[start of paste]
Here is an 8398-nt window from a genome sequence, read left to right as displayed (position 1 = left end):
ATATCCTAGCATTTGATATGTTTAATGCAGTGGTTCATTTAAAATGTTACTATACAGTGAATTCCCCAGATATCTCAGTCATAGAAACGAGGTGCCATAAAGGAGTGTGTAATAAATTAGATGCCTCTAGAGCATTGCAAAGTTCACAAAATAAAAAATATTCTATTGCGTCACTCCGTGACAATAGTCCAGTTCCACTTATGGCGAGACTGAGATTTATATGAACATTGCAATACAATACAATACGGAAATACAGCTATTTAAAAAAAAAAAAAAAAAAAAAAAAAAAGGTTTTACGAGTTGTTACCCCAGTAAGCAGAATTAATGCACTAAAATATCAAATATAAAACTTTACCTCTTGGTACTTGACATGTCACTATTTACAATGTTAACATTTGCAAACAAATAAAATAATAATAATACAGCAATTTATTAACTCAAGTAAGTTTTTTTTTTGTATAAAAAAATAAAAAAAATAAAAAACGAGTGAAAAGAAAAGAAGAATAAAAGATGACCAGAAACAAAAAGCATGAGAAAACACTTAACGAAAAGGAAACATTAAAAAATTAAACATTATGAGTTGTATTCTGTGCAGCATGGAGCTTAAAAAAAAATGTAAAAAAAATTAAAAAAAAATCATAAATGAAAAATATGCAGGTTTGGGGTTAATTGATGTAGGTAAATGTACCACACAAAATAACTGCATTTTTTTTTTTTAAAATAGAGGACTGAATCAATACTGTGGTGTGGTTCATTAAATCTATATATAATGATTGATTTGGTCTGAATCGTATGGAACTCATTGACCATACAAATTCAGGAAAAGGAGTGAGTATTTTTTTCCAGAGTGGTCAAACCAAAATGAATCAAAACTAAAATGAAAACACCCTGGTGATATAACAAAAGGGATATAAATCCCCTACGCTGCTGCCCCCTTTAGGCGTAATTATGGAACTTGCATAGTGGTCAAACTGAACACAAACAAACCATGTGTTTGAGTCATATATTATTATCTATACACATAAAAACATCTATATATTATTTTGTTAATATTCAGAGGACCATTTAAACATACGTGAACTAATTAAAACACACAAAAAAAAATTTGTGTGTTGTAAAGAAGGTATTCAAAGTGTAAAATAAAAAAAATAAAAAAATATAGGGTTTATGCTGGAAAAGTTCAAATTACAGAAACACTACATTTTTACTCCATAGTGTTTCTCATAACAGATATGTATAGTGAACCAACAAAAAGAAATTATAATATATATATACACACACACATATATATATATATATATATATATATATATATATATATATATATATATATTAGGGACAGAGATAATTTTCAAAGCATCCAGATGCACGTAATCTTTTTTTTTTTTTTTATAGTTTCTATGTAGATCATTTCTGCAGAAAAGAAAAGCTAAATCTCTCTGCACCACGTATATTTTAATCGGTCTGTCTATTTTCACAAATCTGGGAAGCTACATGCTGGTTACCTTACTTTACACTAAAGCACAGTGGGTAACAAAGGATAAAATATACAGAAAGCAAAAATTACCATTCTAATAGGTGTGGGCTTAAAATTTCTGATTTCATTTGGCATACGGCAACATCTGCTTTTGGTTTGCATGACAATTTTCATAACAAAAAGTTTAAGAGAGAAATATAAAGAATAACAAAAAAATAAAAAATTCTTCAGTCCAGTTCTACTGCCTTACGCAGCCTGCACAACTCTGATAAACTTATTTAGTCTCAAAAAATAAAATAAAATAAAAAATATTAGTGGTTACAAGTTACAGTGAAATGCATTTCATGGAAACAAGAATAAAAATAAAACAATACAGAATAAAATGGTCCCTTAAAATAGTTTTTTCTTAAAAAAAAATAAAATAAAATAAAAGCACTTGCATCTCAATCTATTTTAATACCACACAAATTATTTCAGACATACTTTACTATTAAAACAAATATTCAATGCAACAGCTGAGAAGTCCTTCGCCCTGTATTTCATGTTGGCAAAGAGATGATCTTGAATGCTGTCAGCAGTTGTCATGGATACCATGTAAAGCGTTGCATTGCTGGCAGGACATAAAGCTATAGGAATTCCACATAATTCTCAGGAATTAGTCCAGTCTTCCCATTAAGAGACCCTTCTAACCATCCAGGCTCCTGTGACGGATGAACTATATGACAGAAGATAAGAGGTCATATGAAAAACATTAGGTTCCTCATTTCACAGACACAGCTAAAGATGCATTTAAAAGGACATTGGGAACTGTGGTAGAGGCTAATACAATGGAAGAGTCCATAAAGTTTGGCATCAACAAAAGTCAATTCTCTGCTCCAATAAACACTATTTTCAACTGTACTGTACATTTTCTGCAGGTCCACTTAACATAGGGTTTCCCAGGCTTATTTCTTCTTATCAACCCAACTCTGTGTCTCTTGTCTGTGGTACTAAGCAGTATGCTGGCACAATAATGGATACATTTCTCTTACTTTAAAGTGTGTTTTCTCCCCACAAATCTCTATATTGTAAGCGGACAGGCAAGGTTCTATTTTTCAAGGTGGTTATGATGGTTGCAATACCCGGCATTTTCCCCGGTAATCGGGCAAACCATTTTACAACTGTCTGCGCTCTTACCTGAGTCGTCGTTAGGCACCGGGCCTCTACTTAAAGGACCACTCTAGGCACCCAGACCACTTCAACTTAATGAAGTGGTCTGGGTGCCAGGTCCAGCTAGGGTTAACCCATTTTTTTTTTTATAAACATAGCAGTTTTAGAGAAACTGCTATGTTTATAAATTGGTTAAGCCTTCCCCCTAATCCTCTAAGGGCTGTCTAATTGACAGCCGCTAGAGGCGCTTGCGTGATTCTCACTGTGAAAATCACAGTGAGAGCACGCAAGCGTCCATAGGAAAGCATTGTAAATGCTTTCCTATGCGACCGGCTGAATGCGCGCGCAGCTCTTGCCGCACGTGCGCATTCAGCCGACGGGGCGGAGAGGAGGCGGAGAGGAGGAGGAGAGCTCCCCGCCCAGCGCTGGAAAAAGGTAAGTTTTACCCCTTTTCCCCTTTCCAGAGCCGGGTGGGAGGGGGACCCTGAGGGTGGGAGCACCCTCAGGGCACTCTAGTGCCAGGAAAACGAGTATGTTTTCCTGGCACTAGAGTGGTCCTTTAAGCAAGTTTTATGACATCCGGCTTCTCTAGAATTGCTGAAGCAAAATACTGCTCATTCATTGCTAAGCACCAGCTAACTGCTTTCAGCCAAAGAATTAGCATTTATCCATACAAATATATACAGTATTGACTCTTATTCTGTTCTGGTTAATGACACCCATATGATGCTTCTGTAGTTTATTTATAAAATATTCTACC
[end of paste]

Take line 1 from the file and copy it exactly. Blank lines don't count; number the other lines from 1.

Here is an 8398-nt window from a genome sequence, read left to right as displayed (position 1 = left end):